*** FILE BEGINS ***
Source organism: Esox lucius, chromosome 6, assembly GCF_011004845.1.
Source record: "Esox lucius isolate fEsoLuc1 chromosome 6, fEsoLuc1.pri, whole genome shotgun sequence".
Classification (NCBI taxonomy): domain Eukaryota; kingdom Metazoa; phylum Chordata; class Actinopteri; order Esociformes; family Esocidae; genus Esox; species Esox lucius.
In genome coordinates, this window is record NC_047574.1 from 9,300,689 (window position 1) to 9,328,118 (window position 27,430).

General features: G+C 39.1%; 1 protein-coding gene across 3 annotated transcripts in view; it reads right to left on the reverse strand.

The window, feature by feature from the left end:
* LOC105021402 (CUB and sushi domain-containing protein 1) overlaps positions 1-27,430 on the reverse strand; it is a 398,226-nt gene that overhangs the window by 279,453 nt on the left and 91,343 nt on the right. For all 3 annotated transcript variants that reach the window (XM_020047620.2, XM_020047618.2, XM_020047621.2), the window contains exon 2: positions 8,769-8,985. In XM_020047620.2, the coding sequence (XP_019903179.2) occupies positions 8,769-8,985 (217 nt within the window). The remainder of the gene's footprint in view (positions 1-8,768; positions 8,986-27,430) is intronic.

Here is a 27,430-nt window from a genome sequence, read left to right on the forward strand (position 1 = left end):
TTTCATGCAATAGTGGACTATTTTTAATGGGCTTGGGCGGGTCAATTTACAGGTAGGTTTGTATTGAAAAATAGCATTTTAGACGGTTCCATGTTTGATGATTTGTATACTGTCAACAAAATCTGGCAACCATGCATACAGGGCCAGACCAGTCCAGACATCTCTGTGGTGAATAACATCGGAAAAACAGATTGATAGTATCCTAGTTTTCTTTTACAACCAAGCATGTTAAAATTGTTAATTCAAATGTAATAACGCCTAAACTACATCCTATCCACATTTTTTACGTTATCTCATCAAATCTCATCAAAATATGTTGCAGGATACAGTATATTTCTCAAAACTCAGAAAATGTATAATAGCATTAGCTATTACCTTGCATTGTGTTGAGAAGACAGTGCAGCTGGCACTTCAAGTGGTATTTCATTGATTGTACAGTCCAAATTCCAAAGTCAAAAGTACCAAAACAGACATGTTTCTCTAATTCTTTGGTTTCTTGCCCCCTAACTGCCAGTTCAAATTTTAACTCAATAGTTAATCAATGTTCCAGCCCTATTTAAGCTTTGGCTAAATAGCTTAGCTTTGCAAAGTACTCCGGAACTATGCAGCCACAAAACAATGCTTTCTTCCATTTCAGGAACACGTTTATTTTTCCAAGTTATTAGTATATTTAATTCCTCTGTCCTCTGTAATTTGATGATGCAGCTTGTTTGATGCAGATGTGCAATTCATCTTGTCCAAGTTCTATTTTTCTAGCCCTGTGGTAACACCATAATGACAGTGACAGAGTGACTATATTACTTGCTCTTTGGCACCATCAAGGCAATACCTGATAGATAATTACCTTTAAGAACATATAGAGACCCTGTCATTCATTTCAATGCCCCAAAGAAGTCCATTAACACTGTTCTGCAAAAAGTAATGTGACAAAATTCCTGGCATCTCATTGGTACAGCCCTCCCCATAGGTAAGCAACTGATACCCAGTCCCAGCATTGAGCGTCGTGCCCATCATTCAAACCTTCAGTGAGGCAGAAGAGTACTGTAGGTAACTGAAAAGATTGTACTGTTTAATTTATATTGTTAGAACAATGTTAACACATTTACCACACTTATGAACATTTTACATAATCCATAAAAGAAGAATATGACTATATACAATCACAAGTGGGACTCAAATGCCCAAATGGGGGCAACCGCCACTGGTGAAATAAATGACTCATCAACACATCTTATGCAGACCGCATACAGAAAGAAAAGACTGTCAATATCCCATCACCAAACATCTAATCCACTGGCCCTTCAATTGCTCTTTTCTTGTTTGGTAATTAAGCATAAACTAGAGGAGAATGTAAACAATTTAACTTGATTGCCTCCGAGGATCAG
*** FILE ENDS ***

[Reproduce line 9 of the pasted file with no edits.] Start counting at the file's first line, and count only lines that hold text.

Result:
TTTCATGCAATAGTGGACTATTTTTAATGGGCTTGGGCGGGTCAATTTACAGGTAGGTTTGTATTGAAAAATAGCATTTTAGACGGTTCCATGTTTGATGATTTGTATACTGTCAACAAAATCTGGCAACCATGCATACAGGGCCAGACCAGTCCAGACATCTCTGTGGTGAATAACATCGGAAAAACAGATTGATAGTATCCTAGTTTTCTTTTACAACCAAGCATGTTAAAATTGTTAATTCAAATGTAATAACGCCTAAACTACATCCTATCCACATTTTTTACGTTATCTCATCAAATCTCATCAAAATATGTTGCAGGATACAGTATATTTCTCAAAACTCAGAAAATGTATAATAGCATTAGCTATTACCTTGCATTGTGTTGAGAAGACAGTGCAGCTGGCACTTCAAGTGGTATTTCATTGATTGTACAGTCCAAATTCCAAAGTCAAAAGTACCAAAACAGACATGTTTCTCTAATTCTTTGGTTTCTTGCCCCCTAACTGCCAGTTCAAATTTTAACTCAATAGTTAATCAATGTTCCAGCCCTATTTAAGCTTTGGCTAAATAGCTTAGCTTTGCAAAGTACTCCGGAACTATGCAGCCACAAAACAATGCTTTCTTCCATTTCAGGAACACGTTTATTTTTCCAAGTTATTAGTATATTTAATTCCTCTGTCCTCTGTAATTTGATGATGCAGCTTGTTTGATGCAGATGTGCAATTCATCTTGTCCAAGTTCTATTTTTCTAGCCCTGTGGTAACACCATAATGACAGTGACAGAGTGACTATATTACTTGCTCTTTGGCACCATCAAGGCAATACCTGATAGATAATTACCTTTAAGAACATATAGAGACCCTGTCATTCATTTCAATGCCCCAAAGAAGTCCATTAACACTGTTCTGCAAAAAGTAATGTGACAAAATTCCTGGCATCTCATTGGTACAGCCCTCCCCATAGGTAAGCAACTGATACCCAGTCCCAGCATTGAGCGTCGTGCCCATCATTCAAACCTTCAGTGAGGCAGAAGAGTACTGTAGGTAACTGAAAAGATTGTACTGTTTAATTTATATTGTTAGAACAATGTTAACACATTTACCACACTTATGAACATTTTACATAATCCATAAAAGAAGAATATGACTATATACAATCACAAGTGGGACTCAAATGCCCAAATGGGGGCAACCGCCACTGGTGAAATAAATGACTCATCAACACATCTTATGCAGACCGCATACAGAAAGAAAAGACTGTCAATATCCCATCACCAAACATCTAATCCACTGGCCCTTCAATTGCTCTTTTCTTGTTTGGTAATTAAGCATAAACTAGAGGAGAATGTAAACAATTTAACTTGATTGCCTCCGAGGATCAG